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Elizabeth Bennet Quotes

Quotes tagged as "elizabeth-bennet" Showing 1-30 of 60
Jane Austen
“There are few people whom I really love, and still fewer of whom I think well. The more I see of the world, the more am I dissatisfied with it; and every day confirms my belief of the inconsistency of all human characters, and of the little dependence that can be placed on the appearance of merit or sense.”
Jane Austen, Pride and Prejudice

Jane Austen
“There is a stubbornness about me that never can bear to be frightened at the will of others. My courage always rises at every attempt to intimidate me.”
Jane Austen, Pride and Prejudice

Jane Austen
“I could easily forgive his pride, if he had not mortified mine.”
Jane Austen, Pride and Prejudice

Jane Austen
“You must learn some of my philosophy. Think only of the past as its remembrance gives you pleasure.”
Jane Austen, Pride and Prejudice

Jane Austen
“I am excessively diverted.”
Jane Austen, Pride and Prejudice

Jane Austen
“Follies and nonsense, whims and inconsistencies do divert me, I own, and I laugh at them whenever I can.”
Jane Austen, Pride and Prejudice

Jane Austen
“She was convinced that she could have been happy with him, when it was no longer likely they should meet.”
Jane Austen, Pride and Prejudice

Jane Austen
“She began now to comprehend that he was exactly the man who, in disposition and talents, would most suit her. His understanding and temper, though unlike her own, would have answered all her wishes. It was an union that must have been to the advantage of both: by her ease and liveliness, his mind might have been softened, his manners improved; and from his judgement, information, and knowledge of the world, she must have received benefit of greater importance.”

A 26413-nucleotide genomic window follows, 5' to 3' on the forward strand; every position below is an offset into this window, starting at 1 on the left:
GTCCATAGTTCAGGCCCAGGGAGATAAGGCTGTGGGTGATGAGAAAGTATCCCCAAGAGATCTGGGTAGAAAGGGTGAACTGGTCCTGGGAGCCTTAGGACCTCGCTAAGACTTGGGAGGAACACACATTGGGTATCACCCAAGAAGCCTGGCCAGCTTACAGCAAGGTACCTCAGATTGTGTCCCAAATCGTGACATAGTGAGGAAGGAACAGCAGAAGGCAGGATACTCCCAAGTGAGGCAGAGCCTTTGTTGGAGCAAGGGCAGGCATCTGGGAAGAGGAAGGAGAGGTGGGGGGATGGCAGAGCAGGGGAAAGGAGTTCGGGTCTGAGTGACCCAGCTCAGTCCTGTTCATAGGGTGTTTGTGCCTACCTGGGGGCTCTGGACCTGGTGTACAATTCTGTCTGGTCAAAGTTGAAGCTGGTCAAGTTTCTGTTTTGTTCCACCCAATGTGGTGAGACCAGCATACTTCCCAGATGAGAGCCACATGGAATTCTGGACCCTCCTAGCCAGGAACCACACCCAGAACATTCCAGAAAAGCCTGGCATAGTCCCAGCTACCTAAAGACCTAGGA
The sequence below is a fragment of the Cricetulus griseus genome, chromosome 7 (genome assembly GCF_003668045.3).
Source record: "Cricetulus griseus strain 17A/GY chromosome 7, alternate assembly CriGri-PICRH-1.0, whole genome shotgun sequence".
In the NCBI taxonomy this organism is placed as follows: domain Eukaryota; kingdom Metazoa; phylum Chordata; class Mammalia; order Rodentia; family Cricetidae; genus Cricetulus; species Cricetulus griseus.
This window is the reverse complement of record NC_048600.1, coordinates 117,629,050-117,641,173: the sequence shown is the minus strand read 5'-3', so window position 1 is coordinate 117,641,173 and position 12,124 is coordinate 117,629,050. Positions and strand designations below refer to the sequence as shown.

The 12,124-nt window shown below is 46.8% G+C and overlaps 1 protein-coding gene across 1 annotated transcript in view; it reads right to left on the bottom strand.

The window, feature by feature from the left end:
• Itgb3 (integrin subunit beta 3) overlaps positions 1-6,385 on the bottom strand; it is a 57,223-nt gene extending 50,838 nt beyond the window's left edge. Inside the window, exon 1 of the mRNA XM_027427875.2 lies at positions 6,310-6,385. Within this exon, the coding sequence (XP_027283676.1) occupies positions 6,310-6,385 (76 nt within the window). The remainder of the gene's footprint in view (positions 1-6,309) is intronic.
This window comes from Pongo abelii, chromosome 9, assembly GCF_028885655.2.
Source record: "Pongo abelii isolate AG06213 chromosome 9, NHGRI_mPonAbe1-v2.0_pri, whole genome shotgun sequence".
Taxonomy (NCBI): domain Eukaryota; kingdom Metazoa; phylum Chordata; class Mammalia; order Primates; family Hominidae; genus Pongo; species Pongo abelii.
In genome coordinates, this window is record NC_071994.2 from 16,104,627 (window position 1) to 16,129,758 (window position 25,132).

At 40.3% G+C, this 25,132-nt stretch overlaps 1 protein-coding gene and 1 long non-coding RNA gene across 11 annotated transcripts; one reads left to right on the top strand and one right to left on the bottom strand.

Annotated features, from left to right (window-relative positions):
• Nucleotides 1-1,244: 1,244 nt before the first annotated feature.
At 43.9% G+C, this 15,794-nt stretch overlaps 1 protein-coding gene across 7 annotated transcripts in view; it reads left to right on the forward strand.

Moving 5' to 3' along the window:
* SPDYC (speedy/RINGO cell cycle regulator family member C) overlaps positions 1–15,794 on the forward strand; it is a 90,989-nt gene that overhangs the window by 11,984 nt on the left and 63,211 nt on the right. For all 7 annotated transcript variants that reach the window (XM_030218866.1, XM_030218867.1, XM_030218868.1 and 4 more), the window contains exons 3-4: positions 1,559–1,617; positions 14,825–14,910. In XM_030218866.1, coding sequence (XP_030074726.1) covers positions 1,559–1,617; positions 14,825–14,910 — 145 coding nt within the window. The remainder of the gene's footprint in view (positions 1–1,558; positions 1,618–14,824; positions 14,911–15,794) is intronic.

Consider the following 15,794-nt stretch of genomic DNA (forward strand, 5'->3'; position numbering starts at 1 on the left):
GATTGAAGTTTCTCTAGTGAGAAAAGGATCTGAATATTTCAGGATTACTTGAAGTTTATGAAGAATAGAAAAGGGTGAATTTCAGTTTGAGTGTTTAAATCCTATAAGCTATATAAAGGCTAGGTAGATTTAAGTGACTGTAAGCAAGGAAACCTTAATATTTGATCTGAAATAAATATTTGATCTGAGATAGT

Jane Austen, Pride and Prejudice

Jane Austen
“They parted at last with mutual civility, and possibly a mutual desire of never meeting again.”
Jane Austen

Jane Austen
“It is amazing to me," said Bingley, "How young ladies can have patience to be so very accomplished as they all are."
"All young ladies accomplished? My dear Charles, what do you mean?"
"Yes, all of them, I think. They all paint tables, cover screens and net purses. I scarcely know any one who cannot do all this, and I am sure I never heard a young lady spoken of for the first time without being informed that she was very accomplished."
"Your list of the common extent of accomplishments," said Darcy, "has too much truth. The word is applied to many a woman who deserves it no otherwise than by netting a purse or covering a screen. But I am very far from agreeing with you in your estimation of ladies in general. I cannot boast of knowing more than half a dozen, in the whole range of my acquaintance, that are really accomplished."
"Nor I, I am sure." said Miss Bingley.
"Then," observed Elizabeth, "you must comprehend a great deal in your idea of an accomplished woman."
"Yes, I do comprehend a great deal in it."